When the Voting Rights Act was passed in 1965, president Lyndon Johnson didn’t spare the hyperbole.
“Today is a triumph for freedom as huge as any victory that has ever been won on any battlefield,” he said, adding later, “today, we strike away the last major shackle of those fierce and ancient bonds.”
Who could blame his excitement? It took boycotts, assaults, demonstrations, demonstrations that ended with assaults and a speech for the ages to muster the political will to allow Blacks across the nation to vote without interference.
The Civil Rights Act went through a year earlier. The movement headlined by Martin Luther King Jr. turned from a snail to a creature with sprinters’ legs.
But acts aren’t laws. Acts depend on judicial bodies over time to uphold them.
On Wednesday, nine justices in the Supreme Court Building will confronted by Shelby County v Holder, a challenge to Section 5 of the Voting Rights Act. Nine states – Alabama, Georgia, Arizona, Alaska, Louisiana, Mississippi, South Carolina, Texas and Virginia – seek to get rid of a law that requires them to get federal approval for any change to a voting-related practice.
This runs the gamut from moving a polling location from a middle school to elementary school across the street, to voter ID laws to redistricting. It was created as a safeguard for Black voters because, as my grandma would say, white folks didn’t wanna act right.
But singular-edged swords are rare, opponents argue. To many, this law works against the essence of its stated intent, encouraging racial separation and identity politics. More to the point, Shelby argues that the law impedes states’ rights and is – buzz word alert – unconstitutional.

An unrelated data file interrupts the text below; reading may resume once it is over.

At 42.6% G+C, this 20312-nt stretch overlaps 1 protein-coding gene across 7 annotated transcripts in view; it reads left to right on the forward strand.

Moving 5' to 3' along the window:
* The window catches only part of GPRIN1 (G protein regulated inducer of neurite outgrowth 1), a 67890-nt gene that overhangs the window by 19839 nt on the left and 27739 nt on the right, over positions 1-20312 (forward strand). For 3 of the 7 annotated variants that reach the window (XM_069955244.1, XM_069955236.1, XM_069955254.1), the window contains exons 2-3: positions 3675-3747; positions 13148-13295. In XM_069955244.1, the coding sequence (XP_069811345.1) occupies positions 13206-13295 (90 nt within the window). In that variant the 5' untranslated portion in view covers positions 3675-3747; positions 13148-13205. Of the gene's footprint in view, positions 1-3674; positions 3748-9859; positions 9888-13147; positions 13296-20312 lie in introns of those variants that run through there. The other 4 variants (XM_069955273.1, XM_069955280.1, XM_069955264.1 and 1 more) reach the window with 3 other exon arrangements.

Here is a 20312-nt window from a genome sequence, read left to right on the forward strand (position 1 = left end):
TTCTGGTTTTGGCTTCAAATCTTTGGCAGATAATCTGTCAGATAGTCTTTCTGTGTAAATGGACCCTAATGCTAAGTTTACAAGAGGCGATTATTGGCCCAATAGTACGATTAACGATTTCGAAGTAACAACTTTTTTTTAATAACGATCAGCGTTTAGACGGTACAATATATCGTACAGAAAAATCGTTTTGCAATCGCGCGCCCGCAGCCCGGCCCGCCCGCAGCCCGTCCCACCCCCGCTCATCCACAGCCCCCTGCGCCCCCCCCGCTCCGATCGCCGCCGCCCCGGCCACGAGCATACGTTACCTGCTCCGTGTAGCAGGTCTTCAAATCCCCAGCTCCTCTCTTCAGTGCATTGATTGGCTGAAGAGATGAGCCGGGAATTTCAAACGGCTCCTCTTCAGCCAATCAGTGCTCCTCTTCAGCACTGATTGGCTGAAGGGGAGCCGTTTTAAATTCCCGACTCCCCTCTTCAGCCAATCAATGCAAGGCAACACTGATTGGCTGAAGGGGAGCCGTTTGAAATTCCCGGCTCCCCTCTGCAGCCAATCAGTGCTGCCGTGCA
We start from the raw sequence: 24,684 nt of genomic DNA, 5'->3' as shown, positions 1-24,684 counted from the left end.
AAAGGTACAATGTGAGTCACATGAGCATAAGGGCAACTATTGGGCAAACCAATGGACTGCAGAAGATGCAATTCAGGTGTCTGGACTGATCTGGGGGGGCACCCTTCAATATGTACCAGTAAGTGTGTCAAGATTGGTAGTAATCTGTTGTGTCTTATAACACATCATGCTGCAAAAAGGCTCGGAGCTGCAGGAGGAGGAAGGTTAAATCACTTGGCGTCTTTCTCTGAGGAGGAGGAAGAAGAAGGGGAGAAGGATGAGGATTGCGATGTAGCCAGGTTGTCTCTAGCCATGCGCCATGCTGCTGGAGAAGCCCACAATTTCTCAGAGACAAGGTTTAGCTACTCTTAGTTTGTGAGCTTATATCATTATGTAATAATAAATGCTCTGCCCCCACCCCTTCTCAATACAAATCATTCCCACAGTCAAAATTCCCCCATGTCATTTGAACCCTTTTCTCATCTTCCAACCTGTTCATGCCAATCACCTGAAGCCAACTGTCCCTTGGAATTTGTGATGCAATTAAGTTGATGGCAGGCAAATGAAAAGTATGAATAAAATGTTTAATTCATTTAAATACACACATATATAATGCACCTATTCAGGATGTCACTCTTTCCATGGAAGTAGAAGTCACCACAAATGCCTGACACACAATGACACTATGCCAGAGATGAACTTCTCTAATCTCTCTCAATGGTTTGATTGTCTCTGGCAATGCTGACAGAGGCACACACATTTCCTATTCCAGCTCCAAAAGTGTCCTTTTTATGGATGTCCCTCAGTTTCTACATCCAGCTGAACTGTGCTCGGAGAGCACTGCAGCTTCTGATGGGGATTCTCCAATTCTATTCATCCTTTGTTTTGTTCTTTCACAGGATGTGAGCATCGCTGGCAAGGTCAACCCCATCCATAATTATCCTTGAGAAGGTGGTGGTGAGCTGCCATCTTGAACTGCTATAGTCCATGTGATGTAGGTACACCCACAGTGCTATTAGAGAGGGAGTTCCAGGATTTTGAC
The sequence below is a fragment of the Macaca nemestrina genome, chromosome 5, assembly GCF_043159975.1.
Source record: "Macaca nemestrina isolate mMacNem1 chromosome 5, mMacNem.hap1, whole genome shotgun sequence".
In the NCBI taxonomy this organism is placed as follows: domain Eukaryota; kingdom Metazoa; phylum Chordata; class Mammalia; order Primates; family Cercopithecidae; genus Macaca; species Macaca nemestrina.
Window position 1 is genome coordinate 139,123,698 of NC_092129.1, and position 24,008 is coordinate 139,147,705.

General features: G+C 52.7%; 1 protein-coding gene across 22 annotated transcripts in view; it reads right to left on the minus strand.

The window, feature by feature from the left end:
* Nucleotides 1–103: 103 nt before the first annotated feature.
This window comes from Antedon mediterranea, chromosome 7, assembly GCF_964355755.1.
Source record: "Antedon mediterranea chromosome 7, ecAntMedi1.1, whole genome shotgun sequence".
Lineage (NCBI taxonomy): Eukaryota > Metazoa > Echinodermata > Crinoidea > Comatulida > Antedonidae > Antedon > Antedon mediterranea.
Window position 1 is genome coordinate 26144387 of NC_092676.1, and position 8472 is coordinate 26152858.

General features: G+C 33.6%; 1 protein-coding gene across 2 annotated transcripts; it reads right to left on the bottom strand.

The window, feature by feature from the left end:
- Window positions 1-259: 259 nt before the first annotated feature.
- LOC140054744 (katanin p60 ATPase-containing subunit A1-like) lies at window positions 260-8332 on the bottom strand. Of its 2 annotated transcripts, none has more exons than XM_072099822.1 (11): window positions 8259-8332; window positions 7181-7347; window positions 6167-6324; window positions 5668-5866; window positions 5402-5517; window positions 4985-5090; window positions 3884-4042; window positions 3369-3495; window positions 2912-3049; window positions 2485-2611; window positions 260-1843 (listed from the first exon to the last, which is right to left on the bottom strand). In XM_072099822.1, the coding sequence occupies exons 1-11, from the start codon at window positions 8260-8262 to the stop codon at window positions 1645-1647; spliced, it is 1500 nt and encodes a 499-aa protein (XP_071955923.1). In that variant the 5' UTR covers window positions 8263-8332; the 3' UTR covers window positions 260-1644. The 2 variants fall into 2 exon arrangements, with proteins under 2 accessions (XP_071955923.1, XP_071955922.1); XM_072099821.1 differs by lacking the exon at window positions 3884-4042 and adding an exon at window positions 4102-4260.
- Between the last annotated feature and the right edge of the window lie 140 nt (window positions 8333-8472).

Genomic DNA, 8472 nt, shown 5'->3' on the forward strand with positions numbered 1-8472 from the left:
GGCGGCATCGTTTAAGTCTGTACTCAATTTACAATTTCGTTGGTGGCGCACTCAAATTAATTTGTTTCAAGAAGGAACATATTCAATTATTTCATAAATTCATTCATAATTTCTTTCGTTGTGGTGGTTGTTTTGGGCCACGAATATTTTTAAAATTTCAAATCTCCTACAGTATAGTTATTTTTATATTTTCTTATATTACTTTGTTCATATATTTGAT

What is constitutional … and which part of the constitution is more weightier than others? It becomes more subjective and slippery the deeper one gets into political discussions. Both sides can use the same document to “accurately” prove their points.
What matters more is what the upholders of the act view as constitutional. In the case of the upcoming SCOTUS decision, Chief Justice John Roberts has shown little love for provisions based on racial preference. He’s already expressed “serious misgivings” about VRA’s constitutionality on a prior Section 5 challenge, while Clarence Thomas is, well, Clarence Thomas.
The Supreme Court has the power to uphold a barrier to discrimination or liberate states from the yoke of federal control. Whichever side of the argument you fall, one thing is unmistakable: Minorities are once again in the position of “wait and see” for a ruling that should be basic rights in this country.
Voting is essentially American; it allows the ‘one person, one voice’ decree to live and it’s what separates America from other countries. Democracy is predicated on equal inclusion from citizens.
But recent (and not so recent) events indicate that is more mythic than actual. Texas and South Carolina tried to enact strict voter ID laws before the Department of Justice shut that down. Florida continues to battle voting improprieties and cracks in its political process.
If SCOTUS shoots down Section 5, it could result in tighter voter ID laws (which will hit minorities the hardest) and near carte blanche political control by Republicans in the South. The course of Black Americans will directly be affected, an instability in 2013 that doesn’t quite depart from the ‘fierce and ancient bonds’ of systemic bias that Lyndon Johnson proclaimed over upon this act’s passing.
In the realm of politics, vicious vestiges of our past still confront us. If Jim Crow took a blow in the executive branch, his grip in the judicial and legislative branches still holds firm.
U.S. Attorney General Eric Holder called this act “our nation’s most important civil rights statute.” At the end of February, it’s fitting that a decision in Washington stands to effectively bridge Black history to the present.